The union’s executive leaders and a larger group of plant-level officials will meet Sunday morning to decide the union’s next steps.
The letter to members and another one to GM were aimed at turning up the pressure on GM negotiators.
“While we are fighting for better wages, affordable quality health care, and job security, GM refuses to put hard working Americans ahead of their record profits,” Dittes, the union’s chief bargainer with GM, said in a statement Saturday night.
Kristin Dziczek, vice president of the Center for Automotive Research, an industry think tank, said the union could strike at GM after the contract expires.
“If they’re not extending the agreement, then that would leave them open to strike,” she said.
But GM, in a statement Saturday night, still held out hope for an agreement, saying it continues to work on solutions.
“We are prepared to negotiate around the clock because there are thousands of GM families and their communities — and many thousands more at our dealerships and suppliers — counting on us for their livelihood. Our goal remains on building a strong future for our employees and our business,” the GM statement said.
A strike by 49,200 union workers would bring to a halt GM’s US production, and would likely stop the company from making vehicles in Canada and Mexico as well. That would mean fewer vehicles for consumers to choose from on dealer lots, and it would make it impossible to build specially ordered cars and trucks.
The union’s executive board was to meet early Sunday to talk about the union’s next steps, followed by a meeting in Detroit of plant-level union leaders from all over the country. An announcement was scheduled for after the meetings end.
If there is a strike, it would be the union’s first since a two-day work stoppage at GM in 2007.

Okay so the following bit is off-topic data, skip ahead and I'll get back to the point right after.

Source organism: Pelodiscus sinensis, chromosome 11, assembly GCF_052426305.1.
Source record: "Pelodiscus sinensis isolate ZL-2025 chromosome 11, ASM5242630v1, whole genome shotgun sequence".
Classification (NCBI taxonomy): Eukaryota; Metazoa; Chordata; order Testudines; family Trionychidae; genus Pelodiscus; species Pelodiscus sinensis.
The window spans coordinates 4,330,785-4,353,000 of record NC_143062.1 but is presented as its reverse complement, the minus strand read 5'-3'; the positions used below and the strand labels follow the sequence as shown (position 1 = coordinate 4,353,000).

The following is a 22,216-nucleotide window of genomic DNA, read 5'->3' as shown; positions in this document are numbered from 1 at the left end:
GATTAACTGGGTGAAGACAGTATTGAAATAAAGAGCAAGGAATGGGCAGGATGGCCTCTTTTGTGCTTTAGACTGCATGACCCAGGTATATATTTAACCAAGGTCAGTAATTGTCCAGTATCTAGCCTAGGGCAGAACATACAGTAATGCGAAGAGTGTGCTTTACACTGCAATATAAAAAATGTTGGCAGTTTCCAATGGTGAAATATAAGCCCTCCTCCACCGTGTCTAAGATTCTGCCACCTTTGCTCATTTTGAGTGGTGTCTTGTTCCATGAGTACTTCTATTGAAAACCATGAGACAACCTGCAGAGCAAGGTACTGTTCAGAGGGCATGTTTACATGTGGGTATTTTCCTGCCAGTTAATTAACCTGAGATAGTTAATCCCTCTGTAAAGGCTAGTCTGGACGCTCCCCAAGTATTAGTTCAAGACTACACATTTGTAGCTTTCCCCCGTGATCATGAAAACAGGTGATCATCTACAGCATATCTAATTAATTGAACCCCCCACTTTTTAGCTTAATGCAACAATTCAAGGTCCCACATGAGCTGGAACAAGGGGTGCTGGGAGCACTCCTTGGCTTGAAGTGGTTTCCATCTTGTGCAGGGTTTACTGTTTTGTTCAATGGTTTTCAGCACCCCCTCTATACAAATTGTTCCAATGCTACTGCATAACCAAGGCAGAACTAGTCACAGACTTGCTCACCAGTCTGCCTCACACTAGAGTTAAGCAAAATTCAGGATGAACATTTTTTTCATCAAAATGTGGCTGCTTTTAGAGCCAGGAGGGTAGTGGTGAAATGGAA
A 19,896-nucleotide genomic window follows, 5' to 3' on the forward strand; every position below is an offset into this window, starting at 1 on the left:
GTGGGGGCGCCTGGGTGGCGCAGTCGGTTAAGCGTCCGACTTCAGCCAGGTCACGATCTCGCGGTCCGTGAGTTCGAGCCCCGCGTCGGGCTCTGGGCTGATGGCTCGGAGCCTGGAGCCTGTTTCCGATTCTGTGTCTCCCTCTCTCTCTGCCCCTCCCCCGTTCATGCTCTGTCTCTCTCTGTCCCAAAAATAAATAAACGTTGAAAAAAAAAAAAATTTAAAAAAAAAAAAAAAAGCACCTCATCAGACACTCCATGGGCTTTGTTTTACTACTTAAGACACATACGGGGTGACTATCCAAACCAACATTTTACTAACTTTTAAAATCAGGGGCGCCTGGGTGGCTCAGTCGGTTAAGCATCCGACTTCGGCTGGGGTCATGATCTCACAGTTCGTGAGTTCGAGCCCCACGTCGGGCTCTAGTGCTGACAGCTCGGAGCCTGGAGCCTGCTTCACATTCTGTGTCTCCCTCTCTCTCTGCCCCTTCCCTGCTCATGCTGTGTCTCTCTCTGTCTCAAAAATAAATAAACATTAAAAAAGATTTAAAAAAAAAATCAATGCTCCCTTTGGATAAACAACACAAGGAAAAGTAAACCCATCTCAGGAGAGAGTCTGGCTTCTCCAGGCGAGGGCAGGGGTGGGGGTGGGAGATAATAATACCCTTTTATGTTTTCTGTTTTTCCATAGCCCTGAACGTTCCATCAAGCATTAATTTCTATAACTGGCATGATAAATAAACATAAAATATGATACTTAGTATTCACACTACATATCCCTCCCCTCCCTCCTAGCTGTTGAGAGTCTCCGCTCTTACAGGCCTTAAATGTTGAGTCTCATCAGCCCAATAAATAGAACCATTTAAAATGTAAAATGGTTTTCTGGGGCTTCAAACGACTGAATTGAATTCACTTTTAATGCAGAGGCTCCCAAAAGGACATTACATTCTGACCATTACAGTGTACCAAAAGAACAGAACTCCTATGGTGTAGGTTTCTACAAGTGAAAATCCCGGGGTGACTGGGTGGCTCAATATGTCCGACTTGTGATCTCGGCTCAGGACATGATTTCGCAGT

The move by the union also comes as it faces an internal struggle over a federal corruption investigation that has touched its president, Gary Jones. Some union members are calling for Jones to step down while the investigation continues. But Friday night, union leaders did not remove Jones.
Union officials surely will face questions about the expanding investigation that snared a top official on Thursday. Vance Pearson, head of a regional office based near St. Louis, was charged with corruption in an alleged scheme to embezzle union money and spend cash on premium booze, golf clubs, cigars and swanky stays in California. It’s the same region that Jones led before taking the union’s top office last year. Jones has not been charged.
On Friday, union leaders extended contracts with Ford and Fiat Chrysler indefinitely, but the pact with General Motors was still set to expire Saturday night.
The union has picked GM, which is more profitable than Ford and Fiat Chrysler, as the target company, meaning it’s the focus of bargaining and would be the first company to face a walkout. Picket line schedules already have been posted near the entrance to one local UAW office in Detroit.
Talks between the union and GM were tense from the start, largely because GM plans to close four US factories. The union has promised to fight the closures.